Sylvia Earle’s ocean experiences span seven decades and have taken her to every corner of the ocean planet. She is the first to remind us that we know very little about ninety-five percent of the ocean and its undersea world. When she talks, all of the world’s ocean lovers listen.
A National Geographic Explorer in Residence, founder of the Deep Search Foundation, and former chief scientist of NOAA she was dubbed “Her Deepness” by the New Yorker, a living legend by the Library of Congress, and Time magazine’s first Hero for the Planet, Sylvia has led more than 100 expeditions and been awarded more than 100 national and international honors, including the 2009 TED Prize for her wish “to explore and protect the ocean, blue heart of the planet.”
This month she led Mission Blue, a TED-sponsored gathering of ocean experts in the Galapagos. In an excerpt from my new book, OCEANS, The Threats to the Seas and What You Can Do To Turn the Tide, Sylvia discusses her love:
Diving into the ocean is rather like diving into the history of life on Earth. Nearly all of the major divisions of plants, animals, protists and other forms that have ever existed have at least some representation there, while only about half occur on the land. In a single gulp of plankton-filled water, a whale shark may swallow fifteen or so of the great wedges of animal life — fish, copepods, arrow worms, flatworms, jellyfish, comb jellies, salps, the larval stages of starfish, sponges, polychaete worms, peanut worms, ribbon worms, mollusks, brachiopods — and more.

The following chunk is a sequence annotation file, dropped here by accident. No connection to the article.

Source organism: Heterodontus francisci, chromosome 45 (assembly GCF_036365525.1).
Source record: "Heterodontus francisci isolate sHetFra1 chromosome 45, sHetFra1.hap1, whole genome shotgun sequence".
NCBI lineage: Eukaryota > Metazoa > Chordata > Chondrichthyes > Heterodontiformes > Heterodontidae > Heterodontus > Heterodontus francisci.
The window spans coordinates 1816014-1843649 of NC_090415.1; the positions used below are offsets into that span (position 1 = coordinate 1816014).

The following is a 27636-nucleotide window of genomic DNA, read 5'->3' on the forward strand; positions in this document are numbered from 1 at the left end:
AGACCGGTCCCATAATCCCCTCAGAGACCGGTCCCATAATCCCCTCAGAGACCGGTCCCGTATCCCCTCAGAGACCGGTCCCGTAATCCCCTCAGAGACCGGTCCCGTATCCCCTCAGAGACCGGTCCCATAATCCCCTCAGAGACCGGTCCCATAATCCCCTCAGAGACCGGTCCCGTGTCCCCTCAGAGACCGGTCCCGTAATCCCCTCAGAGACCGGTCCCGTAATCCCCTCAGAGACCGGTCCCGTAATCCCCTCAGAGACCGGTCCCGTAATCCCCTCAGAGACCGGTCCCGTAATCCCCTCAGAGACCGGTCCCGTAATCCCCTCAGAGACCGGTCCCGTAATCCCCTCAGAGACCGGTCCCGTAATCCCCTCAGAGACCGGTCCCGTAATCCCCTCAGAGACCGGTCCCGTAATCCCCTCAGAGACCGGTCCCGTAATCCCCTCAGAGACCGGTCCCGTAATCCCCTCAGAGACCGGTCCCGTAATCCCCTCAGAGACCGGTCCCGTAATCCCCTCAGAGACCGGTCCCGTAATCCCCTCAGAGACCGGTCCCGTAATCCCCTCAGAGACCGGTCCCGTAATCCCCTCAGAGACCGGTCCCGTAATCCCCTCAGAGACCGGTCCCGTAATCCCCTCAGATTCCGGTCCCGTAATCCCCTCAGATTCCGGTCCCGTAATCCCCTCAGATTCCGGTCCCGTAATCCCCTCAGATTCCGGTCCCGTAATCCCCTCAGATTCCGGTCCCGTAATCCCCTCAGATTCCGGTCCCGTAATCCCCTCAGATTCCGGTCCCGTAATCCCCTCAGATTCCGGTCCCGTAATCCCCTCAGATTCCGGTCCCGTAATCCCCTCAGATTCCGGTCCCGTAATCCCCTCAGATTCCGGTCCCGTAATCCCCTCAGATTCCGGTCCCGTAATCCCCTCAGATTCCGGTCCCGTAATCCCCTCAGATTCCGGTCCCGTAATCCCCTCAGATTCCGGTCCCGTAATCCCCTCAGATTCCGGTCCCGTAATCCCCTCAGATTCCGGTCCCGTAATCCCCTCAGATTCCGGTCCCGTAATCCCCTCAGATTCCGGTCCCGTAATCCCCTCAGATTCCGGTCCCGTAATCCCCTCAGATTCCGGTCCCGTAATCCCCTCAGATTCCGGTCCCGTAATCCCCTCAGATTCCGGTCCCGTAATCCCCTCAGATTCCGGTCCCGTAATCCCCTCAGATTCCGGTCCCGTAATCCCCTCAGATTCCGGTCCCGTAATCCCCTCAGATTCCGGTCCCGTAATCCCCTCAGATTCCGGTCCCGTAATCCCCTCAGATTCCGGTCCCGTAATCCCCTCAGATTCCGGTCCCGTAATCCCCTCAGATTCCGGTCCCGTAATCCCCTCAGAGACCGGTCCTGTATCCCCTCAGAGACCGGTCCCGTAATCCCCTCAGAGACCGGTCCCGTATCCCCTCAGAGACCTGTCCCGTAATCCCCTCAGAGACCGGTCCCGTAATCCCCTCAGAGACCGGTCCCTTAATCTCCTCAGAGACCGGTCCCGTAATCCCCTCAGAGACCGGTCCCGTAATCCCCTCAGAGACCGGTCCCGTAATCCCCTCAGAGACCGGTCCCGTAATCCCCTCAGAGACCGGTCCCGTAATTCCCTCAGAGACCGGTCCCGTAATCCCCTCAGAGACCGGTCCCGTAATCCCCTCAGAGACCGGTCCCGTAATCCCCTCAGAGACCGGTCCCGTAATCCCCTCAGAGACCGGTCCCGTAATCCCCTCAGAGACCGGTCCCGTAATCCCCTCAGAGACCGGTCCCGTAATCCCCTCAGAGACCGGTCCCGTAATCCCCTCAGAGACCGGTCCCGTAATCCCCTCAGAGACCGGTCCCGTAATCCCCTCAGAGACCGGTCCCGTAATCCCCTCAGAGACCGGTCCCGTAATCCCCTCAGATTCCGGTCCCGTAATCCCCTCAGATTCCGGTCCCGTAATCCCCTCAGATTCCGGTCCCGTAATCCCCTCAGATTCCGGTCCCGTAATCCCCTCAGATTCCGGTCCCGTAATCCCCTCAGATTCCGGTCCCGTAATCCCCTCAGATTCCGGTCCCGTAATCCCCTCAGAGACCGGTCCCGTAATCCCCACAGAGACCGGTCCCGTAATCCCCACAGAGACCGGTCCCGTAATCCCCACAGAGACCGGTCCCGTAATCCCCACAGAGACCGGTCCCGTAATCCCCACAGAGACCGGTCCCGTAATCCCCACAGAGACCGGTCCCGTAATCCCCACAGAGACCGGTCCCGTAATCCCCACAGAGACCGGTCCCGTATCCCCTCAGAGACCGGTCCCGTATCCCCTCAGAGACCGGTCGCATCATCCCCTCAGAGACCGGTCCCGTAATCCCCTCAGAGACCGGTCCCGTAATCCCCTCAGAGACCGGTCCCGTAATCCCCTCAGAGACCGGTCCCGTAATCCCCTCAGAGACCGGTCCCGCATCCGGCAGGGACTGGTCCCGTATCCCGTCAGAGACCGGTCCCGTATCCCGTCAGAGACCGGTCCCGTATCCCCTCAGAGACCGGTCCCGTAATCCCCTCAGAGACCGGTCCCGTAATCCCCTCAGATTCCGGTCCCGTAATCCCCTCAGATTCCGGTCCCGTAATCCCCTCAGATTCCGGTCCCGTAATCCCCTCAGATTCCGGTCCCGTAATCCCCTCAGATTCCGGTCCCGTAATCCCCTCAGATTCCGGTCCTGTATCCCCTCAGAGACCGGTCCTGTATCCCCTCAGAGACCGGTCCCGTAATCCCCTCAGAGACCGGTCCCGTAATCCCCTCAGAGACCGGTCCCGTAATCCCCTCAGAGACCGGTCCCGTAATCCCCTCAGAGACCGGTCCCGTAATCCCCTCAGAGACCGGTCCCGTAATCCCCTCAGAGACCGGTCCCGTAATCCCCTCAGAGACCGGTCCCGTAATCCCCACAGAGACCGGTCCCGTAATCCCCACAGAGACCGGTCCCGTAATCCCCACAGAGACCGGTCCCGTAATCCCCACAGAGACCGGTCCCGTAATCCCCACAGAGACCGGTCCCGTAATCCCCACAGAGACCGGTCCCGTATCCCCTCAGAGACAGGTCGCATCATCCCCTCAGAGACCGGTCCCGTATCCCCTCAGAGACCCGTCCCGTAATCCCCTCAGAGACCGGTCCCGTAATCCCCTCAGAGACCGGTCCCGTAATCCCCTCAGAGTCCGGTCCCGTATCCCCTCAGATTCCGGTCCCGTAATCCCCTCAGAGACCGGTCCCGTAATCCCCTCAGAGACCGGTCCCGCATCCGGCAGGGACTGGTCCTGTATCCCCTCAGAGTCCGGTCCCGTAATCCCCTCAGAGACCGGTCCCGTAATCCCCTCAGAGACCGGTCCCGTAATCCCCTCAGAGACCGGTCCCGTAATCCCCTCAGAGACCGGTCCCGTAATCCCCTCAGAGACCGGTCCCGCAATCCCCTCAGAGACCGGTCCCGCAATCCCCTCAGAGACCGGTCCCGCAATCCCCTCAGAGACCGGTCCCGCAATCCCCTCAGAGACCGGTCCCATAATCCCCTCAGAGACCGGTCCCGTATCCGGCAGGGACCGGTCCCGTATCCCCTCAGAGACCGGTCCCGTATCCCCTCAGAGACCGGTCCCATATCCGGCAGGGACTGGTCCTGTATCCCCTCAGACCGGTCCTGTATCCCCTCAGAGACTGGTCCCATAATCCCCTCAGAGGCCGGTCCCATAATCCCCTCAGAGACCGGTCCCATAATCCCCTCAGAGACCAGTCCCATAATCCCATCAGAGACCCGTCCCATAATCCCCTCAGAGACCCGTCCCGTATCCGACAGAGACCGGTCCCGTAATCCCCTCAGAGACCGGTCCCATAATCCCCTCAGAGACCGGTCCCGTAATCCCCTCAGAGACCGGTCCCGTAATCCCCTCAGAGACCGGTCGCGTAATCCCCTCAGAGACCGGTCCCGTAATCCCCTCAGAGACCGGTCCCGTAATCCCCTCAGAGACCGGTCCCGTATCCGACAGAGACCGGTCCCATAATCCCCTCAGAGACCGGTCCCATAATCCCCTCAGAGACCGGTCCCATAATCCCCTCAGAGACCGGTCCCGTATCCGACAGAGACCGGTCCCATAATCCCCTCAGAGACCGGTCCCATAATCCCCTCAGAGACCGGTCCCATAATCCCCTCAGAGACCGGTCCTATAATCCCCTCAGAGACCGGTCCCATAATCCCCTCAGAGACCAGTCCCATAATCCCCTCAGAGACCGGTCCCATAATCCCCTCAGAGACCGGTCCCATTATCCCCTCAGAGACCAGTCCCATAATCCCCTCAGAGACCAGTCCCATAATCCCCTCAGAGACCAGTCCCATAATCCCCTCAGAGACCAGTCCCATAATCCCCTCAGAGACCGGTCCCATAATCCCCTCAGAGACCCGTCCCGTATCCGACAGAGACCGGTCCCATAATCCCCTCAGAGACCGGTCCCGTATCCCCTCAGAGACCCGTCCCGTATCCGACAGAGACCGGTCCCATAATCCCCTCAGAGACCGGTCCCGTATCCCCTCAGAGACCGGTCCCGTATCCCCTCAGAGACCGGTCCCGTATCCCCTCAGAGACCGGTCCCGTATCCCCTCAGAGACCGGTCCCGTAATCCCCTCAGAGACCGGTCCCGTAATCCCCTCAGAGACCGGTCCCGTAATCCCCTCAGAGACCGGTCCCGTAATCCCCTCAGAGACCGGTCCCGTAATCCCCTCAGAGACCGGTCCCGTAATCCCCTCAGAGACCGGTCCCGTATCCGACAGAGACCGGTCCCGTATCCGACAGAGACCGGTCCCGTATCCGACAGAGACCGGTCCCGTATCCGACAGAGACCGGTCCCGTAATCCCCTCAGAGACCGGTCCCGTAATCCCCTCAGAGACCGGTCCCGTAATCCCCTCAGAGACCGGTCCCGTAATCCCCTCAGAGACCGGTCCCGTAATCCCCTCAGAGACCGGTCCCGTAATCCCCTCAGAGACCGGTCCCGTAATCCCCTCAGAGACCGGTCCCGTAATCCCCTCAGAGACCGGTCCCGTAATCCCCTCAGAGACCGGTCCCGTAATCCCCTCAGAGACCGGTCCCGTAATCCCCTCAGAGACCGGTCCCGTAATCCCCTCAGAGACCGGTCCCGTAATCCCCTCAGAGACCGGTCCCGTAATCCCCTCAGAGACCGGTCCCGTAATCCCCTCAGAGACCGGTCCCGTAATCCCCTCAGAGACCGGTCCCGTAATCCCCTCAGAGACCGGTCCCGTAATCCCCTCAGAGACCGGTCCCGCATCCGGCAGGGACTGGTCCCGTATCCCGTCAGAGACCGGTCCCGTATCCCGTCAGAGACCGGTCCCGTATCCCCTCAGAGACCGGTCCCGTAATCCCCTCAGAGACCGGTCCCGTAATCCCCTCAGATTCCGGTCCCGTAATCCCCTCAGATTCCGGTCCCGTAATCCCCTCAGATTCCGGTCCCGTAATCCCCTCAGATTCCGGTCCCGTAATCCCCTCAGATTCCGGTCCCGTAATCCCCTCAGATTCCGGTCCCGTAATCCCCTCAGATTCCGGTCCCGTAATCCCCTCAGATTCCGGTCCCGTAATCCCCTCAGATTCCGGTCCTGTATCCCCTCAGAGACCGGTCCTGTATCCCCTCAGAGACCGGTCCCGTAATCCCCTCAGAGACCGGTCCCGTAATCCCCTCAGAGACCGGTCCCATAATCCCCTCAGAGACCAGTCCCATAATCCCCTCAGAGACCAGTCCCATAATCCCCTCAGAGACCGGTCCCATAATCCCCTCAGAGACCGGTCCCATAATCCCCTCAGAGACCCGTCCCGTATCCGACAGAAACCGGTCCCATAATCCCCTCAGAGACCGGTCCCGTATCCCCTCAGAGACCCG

Some think of the ocean as a great basin of sand, rocks and water, but it is really more like an enormous bowl of blue minestrone where all of the bits and pieces are alive. During thousands of hours suspended in the ocean’s embrace, I have been wreathed with jewel-like chains of luminous jellies, glided side by side with dozens of dolphins, been nose to nose with humpback whales, had close encounters with curious squids, and been followed around coral reefs by large, inquisitive groupers.
I have come to understand that every drop of ocean has carbon-based life in abundance, although most are too small to be seen without powerful magnification. Thousands of new kinds of microbes recently have been discovered thriving in each spoonful sample of what appears to be clear, lifeless seawater. Some miniscule blue-green bacteria are so abundant and productive that they generate the oxygen in one of every five breaths we take, but their existence was not detected until the 1990s.
More has been learned about the nature of the ocean – and its importance to all that we care about – in the past half century than during all preceding human history. A turning point came with the view — first seen by astronauts — of Earth as a blue sphere gleaming against the vastness of space. With increasing urgency, people wondered, “Are we alone? Is there life elsewhere in the universe?”
The quest begins by asking, “Where is the water?”
That’s the first question astrobiologist Chris McKay poses in his on-going search for life on Mars, the moons of Jupiter, and beyond. “Water,” he says, ” . . .is the single non-negotiable thing life requires. There is plenty of water without life . . .but nowhere is there life without water.”
No water, no life; no blue, no green or, as poet W. H. Auden points out, ” Thousands have lived without love – not one without water.”